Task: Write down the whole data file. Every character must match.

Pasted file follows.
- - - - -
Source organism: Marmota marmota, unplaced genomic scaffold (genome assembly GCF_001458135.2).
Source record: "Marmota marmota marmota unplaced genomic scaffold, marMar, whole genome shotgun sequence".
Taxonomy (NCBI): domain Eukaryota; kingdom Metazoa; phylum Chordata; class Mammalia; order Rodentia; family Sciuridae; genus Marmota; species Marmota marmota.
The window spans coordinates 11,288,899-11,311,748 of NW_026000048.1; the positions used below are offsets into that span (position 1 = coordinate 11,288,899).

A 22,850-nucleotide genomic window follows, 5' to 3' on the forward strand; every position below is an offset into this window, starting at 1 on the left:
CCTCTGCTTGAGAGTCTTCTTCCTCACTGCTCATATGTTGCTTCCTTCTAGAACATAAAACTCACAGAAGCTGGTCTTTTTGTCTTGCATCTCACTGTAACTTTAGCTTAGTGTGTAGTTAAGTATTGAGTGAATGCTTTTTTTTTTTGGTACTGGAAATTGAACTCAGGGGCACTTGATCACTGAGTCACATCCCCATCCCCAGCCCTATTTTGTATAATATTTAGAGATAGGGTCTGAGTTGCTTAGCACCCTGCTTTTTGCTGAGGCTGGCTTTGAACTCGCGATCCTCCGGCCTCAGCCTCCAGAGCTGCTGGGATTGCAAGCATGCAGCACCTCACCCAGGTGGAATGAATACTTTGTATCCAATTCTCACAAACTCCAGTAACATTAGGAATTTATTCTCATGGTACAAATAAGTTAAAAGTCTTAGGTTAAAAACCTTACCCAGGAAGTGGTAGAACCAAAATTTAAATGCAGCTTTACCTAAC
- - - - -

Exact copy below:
Source organism: Marmota marmota, unplaced genomic scaffold (genome assembly GCF_001458135.2).
Source record: "Marmota marmota marmota unplaced genomic scaffold, marMar, whole genome shotgun sequence".
Taxonomy (NCBI): domain Eukaryota; kingdom Metazoa; phylum Chordata; class Mammalia; order Rodentia; family Sciuridae; genus Marmota; species Marmota marmota.
The window spans coordinates 11,288,899-11,311,748 of NW_026000048.1; the positions used below are offsets into that span (position 1 = coordinate 11,288,899).

A 22,850-nucleotide genomic window follows, 5' to 3' on the forward strand; every position below is an offset into this window, starting at 1 on the left:
CCTCTGCTTGAGAGTCTTCTTCCTCACTGCTCATATGTTGCTTCCTTCTAGAACATAAAACTCACAGAAGCTGGTCTTTTTGTCTTGCATCTCACTGTAACTTTAGCTTAGTGTGTAGTTAAGTATTGAGTGAATGCTTTTTTTTTTTGGTACTGGAAATTGAACTCAGGGGCACTTGATCACTGAGTCACATCCCCATCCCCAGCCCTATTTTGTATAATATTTAGAGATAGGGTCTGAGTTGCTTAGCACCCTGCTTTTTGCTGAGGCTGGCTTTGAACTCGCGATCCTCCGGCCTCAGCCTCCAGAGCTGCTGGGATTGCAAGCATGCAGCACCTCACCCAGGTGGAATGAATACTTTGTATCCAATTCTCACAAACTCCAGTAACATTAGGAATTTATTCTCATGGTACAAATAAGTTAAAAGTCTTAGGTTAAAAACCTTACCCAGGAAGTGGTAGAACCAAAATTTAAATGCAGCTTTACCTAAC